If there was a policy that was not in favour of the whole business community in Rwanda CVL would approach the Private Sector Federation (PSF) to engage government for the benefit of all businesses in Rwanda. Take for example the recent law to pull down billboards in Kigali City. CVL companies also pulled them down.
I am informed CVL has lost many bids, of course won some, but it has no favours that one can point out. How else would one explain government awarding a tender to construct the Kigali Convection Center worth almost the entire CVL conglomerate to a foreign firm? What about the Chinese engineering contracts? They build roads, complexes, and also get many other deals while CVL firms shed tears. Many other projects have been awarded to ROKO and other local private firms.
In the early 2000 Strabag International, a European construction company won road construction projects. But CVL did not win the deal because it operates under the-best-bidder-wins-the-contract principle. CVL cannot survive on political favours due to its nature. It would be a disaster, scandalous and would attract diverse effects on its existence. In fact if the company had favours from government it would be making super profits, but I can confirm that many of its subsidiaries have made losses and I know three or more that closed shop.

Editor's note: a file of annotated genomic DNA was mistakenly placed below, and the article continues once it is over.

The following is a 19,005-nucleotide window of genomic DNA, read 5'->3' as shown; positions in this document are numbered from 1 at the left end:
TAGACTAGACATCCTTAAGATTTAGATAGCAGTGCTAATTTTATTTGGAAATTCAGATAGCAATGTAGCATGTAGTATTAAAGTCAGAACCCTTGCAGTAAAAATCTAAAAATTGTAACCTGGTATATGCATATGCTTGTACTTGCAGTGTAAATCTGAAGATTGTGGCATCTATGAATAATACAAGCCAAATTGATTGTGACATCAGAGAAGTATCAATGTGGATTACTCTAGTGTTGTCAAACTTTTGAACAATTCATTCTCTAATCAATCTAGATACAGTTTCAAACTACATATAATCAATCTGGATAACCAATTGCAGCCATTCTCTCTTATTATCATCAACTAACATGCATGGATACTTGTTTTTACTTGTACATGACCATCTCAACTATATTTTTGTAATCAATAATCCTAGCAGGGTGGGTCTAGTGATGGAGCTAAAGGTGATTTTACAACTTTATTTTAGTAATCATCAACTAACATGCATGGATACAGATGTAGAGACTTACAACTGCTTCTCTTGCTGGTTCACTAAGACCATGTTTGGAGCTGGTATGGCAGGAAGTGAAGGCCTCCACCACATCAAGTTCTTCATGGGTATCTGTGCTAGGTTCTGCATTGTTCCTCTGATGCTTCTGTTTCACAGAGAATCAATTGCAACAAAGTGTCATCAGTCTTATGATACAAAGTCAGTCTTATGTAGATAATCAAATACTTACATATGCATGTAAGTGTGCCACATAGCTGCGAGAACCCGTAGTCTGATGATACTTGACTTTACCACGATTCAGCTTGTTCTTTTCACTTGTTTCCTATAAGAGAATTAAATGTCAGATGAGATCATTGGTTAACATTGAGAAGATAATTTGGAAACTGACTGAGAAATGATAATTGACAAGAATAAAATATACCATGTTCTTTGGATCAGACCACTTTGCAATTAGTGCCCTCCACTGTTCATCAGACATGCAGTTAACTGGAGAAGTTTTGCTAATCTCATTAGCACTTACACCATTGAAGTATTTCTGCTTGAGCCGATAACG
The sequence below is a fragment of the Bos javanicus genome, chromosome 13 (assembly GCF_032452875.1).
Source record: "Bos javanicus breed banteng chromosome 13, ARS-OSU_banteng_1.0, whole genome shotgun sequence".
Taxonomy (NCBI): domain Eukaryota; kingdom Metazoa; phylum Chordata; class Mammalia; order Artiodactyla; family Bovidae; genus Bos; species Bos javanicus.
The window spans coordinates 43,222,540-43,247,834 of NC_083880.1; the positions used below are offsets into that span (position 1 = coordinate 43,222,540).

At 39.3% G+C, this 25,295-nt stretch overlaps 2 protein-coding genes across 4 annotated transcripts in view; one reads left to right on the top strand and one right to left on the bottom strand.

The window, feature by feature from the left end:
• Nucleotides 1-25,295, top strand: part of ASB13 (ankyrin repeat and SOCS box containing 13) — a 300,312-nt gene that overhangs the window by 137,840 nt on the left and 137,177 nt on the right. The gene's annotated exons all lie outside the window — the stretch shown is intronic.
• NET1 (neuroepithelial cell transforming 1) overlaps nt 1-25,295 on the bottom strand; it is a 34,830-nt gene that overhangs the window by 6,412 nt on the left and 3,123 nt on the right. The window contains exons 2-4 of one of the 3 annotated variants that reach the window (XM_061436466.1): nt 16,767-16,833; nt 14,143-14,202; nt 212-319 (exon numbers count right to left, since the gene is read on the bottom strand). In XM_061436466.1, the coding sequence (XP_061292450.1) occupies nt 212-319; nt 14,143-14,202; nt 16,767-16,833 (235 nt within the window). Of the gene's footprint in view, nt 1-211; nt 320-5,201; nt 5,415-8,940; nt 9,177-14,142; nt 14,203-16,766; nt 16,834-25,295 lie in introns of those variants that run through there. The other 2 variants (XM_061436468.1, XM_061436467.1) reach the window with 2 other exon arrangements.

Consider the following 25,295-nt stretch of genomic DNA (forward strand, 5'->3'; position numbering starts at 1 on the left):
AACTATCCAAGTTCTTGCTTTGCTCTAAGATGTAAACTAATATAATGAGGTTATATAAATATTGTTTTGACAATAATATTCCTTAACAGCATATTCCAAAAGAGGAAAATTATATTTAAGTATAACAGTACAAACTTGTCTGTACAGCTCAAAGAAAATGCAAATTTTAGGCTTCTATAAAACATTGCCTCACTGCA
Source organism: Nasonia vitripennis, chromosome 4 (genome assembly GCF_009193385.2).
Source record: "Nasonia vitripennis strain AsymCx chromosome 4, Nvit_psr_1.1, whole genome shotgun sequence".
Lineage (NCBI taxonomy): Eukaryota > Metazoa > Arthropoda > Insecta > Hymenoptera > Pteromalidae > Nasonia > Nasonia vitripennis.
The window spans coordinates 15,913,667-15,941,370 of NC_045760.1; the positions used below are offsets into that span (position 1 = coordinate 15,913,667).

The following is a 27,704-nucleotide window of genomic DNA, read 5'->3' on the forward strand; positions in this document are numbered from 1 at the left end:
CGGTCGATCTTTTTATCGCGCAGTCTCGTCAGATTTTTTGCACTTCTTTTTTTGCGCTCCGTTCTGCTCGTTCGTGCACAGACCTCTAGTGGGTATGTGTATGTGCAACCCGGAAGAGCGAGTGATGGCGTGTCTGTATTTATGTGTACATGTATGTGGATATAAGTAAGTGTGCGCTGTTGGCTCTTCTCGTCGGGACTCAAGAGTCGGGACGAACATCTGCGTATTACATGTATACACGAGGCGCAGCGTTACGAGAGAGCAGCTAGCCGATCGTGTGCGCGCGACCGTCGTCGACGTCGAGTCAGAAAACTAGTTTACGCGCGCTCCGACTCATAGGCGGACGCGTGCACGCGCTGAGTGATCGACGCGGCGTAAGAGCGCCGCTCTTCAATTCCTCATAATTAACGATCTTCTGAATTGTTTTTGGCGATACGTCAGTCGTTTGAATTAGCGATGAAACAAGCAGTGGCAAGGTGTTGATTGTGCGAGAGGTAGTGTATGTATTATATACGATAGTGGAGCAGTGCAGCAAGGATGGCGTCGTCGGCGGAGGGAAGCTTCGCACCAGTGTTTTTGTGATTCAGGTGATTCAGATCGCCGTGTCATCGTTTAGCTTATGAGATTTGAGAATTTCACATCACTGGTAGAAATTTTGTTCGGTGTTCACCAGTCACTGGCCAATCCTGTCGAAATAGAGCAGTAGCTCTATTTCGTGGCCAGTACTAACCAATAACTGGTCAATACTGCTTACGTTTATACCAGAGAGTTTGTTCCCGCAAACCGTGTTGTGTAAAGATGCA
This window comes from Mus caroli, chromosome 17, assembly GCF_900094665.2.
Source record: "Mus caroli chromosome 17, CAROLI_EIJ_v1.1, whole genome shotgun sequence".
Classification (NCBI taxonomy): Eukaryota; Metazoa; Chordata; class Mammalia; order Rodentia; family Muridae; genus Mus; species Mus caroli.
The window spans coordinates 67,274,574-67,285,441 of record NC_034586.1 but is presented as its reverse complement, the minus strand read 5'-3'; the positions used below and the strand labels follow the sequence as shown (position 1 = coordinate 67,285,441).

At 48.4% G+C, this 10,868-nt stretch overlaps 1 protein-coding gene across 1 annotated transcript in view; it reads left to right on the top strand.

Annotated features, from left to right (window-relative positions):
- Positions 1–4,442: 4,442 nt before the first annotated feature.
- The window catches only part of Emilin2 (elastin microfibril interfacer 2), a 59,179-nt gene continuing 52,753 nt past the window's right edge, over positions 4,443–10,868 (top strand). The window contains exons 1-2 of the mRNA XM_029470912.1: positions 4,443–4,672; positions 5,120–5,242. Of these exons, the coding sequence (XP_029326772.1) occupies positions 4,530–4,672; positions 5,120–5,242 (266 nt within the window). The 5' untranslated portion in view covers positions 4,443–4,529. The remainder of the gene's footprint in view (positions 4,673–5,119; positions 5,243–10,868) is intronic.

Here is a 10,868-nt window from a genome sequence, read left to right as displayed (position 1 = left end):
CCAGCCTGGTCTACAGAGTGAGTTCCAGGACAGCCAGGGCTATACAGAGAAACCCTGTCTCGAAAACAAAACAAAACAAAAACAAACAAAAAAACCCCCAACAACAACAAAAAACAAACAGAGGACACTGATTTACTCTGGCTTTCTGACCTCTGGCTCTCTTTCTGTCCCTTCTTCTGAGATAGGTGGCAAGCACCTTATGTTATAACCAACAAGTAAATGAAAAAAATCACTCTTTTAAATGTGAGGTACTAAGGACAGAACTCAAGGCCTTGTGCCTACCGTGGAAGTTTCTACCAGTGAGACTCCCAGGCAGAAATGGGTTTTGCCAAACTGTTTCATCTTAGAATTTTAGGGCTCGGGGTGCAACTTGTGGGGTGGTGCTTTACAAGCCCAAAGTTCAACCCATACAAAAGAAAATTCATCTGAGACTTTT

There are advantages and disadvantages. The advantage is that, you can make money [in Rwanda] if the investment is right. Two, because it’s virgin, you can reap money in the first few years before other people come in. But it also has a disadvantage that, the investment may not pick up as faster as one would want it to pick up. It could take a bit of time, in which case one can’t make that money he wants to.
RPF went into green investments because nobody was willing to invest in. I told you of MTN and Inyange, even in road construction, there were very few Rwandans at the time who would have invested in such ventures, it would have dried up their money, and people may not have had the money at the time as well.
At the time [after the genocide] Rwanda needed a local company as a back-up, for example to do construction. CVL invested in high-end machines. It took risks upfront to invest to avoid a scenario of a foreign company failing and then leaving, yet the country had no roads. Or if Inyange was in the hands of a private person, and he says ‘look, I am not producing milk’, then it is the Rwandan farmers in Nyagatare or elsewhere that would be in a loss.
I think these are strategic investments that CVL went into for the benefit of the economy. Of course to make money, but not a lot. Basically, CVL goes where no one wants to. Two, it takes risks. Three, it unfortunately is not able to get money from banks because its dividends are injected back, unlike other investors who take their profits back home.
These days CVL hardly gets money from the banks, in the past it used its own capital [savings from the war contributions] to invest, but now sometimes it borrows money from the banks to do the various investments, and many times it does not actually get the funds. The investments have become quite numbered and the cash flows are not balancing well because some were just start-ups, as the firm kept sinking in money down the road.
Who is CVLs competitor?